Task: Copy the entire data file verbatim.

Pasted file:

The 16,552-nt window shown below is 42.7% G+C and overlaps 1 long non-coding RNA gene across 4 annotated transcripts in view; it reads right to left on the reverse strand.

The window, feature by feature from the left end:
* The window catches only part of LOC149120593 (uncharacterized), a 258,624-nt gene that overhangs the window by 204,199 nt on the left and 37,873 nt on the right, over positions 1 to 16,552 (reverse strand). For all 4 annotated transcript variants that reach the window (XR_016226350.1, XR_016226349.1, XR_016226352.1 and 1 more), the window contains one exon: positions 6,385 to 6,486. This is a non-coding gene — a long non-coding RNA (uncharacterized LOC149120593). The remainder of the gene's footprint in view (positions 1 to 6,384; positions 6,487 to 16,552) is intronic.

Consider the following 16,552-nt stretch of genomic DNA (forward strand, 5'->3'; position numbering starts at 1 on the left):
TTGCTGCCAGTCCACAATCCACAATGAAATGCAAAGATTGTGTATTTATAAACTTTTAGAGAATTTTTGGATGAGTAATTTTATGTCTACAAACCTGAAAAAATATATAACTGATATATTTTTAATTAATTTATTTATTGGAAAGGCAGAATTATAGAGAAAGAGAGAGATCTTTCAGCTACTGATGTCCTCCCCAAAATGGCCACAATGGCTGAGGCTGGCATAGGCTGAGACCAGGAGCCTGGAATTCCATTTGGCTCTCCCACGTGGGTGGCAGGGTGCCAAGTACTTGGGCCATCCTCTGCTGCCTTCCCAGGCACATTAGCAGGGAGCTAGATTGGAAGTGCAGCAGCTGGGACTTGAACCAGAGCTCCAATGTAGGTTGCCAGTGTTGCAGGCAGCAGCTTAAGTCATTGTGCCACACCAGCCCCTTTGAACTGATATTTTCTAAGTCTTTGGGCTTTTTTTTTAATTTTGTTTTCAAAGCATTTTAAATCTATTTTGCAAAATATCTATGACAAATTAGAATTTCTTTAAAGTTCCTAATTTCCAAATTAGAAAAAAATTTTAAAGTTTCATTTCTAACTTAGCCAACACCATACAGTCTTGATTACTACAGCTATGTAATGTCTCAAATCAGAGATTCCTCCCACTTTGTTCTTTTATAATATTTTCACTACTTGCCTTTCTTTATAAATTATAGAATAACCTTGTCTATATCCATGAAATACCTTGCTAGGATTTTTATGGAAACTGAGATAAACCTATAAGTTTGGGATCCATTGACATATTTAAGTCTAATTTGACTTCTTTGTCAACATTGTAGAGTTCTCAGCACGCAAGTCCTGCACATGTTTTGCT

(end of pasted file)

The 16,552-nt window shown below is 42.7% G+C and overlaps 1 long non-coding RNA gene across 4 annotated transcripts in view; it reads right to left on the reverse strand.

The window, feature by feature from the left end:
* The window catches only part of LOC149120593 (uncharacterized), a 258,624-nt gene that overhangs the window by 204,199 nt on the left and 37,873 nt on the right, over positions 1 to 16,552 (reverse strand). For all 4 annotated transcript variants that reach the window (XR_016226350.1, XR_016226349.1, XR_016226352.1 and 1 more), the window contains one exon: positions 6,385 to 6,486. This is a non-coding gene — a long non-coding RNA (uncharacterized LOC149120593). The remainder of the gene's footprint in view (positions 1 to 6,384; positions 6,487 to 16,552) is intronic.

Consider the following 16,552-nt stretch of genomic DNA (forward strand, 5'->3'; position numbering starts at 1 on the left):
TTGCTGCCAGTCCACAATCCACAATGAAATGCAAAGATTGTGTATTTATAAACTTTTAGAGAATTTTTGGATGAGTAATTTTATGTCTACAAACCTGAAAAAATATATAACTGATATATTTTTAATTAATTTATTTATTGGAAAGGCAGAATTATAGAGAAAGAGAGAGATCTTTCAGCTACTGATGTCCTCCCCAAAATGGCCACAATGGCTGAGGCTGGCATAGGCTGAGACCAGGAGCCTGGAATTCCATTTGGCTCTCCCACGTGGGTGGCAGGGTGCCAAGTACTTGGGCCATCCTCTGCTGCCTTCCCAGGCACATTAGCAGGGAGCTAGATTGGAAGTGCAGCAGCTGGGACTTGAACCAGAGCTCCAATGTAGGTTGCCAGTGTTGCAGGCAGCAGCTTAAGTCATTGTGCCACACCAGCCCCTTTGAACTGATATTTTCTAAGTCTTTGGGCTTTTTTTTTAATTTTGTTTTCAAAGCATTTTAAATCTATTTTGCAAAATATCTATGACAAATTAGAATTTCTTTAAAGTTCCTAATTTCCAAATTAGAAAAAAATTTTAAAGTTTCATTTCTAACTTAGCCAACACCATACAGTCTTGATTACTACAGCTATGTAATGTCTCAAATCAGAGATTCCTCCCACTTTGTTCTTTTATAATATTTTCACTACTTGCCTTTCTTTATAAATTATAGAATAACCTTGTCTATATCCATGAAATACCTTGCTAGGATTTTTATGGAAACTGAGATAAACCTATAAGTTTGGGATCCATTGACATATTTAAGTCTAATTTGACTTCTTTGTCAACATTGTAGAGTTCTCAGCACGCAAGTCCTGCACATGTTTTGCT